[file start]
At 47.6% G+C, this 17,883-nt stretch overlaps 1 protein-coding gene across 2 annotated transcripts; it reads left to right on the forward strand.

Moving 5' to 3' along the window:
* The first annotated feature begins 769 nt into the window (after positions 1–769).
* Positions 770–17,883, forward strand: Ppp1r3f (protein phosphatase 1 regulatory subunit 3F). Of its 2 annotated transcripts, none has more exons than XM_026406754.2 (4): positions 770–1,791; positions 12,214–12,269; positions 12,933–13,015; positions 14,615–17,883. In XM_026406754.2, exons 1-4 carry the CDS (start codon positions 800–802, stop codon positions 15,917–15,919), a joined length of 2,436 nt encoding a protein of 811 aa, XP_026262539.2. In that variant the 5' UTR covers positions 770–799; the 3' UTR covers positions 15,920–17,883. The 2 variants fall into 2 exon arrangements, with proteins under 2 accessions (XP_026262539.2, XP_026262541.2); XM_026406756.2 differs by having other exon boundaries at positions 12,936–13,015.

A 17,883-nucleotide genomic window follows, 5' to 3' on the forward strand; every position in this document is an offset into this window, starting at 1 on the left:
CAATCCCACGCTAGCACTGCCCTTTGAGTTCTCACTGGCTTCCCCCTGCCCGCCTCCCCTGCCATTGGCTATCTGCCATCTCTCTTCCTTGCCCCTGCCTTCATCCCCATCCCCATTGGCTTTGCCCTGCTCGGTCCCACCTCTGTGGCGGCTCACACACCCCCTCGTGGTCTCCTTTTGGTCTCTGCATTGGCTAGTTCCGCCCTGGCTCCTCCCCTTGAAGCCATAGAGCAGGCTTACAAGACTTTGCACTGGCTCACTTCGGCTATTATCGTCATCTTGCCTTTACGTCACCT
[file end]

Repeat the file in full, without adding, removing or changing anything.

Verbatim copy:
At 47.6% G+C, this 17,883-nt stretch overlaps 1 protein-coding gene across 2 annotated transcripts; it reads left to right on the forward strand.

Moving 5' to 3' along the window:
* The first annotated feature begins 769 nt into the window (after positions 1–769).
* Positions 770–17,883, forward strand: Ppp1r3f (protein phosphatase 1 regulatory subunit 3F). Of its 2 annotated transcripts, none has more exons than XM_026406754.2 (4): positions 770–1,791; positions 12,214–12,269; positions 12,933–13,015; positions 14,615–17,883. In XM_026406754.2, exons 1-4 carry the CDS (start codon positions 800–802, stop codon positions 15,917–15,919), a joined length of 2,436 nt encoding a protein of 811 aa, XP_026262539.2. In that variant the 5' UTR covers positions 770–799; the 3' UTR covers positions 15,920–17,883. The 2 variants fall into 2 exon arrangements, with proteins under 2 accessions (XP_026262539.2, XP_026262541.2); XM_026406756.2 differs by having other exon boundaries at positions 12,936–13,015.

A 17,883-nucleotide genomic window follows, 5' to 3' on the forward strand; every position in this document is an offset into this window, starting at 1 on the left:
CAATCCCACGCTAGCACTGCCCTTTGAGTTCTCACTGGCTTCCCCCTGCCCGCCTCCCCTGCCATTGGCTATCTGCCATCTCTCTTCCTTGCCCCTGCCTTCATCCCCATCCCCATTGGCTTTGCCCTGCTCGGTCCCACCTCTGTGGCGGCTCACACACCCCCTCGTGGTCTCCTTTTGGTCTCTGCATTGGCTAGTTCCGCCCTGGCTCCTCCCCTTGAAGCCATAGAGCAGGCTTACAAGACTTTGCACTGGCTCACTTCGGCTATTATCGTCATCTTGCCTTTACGTCACCT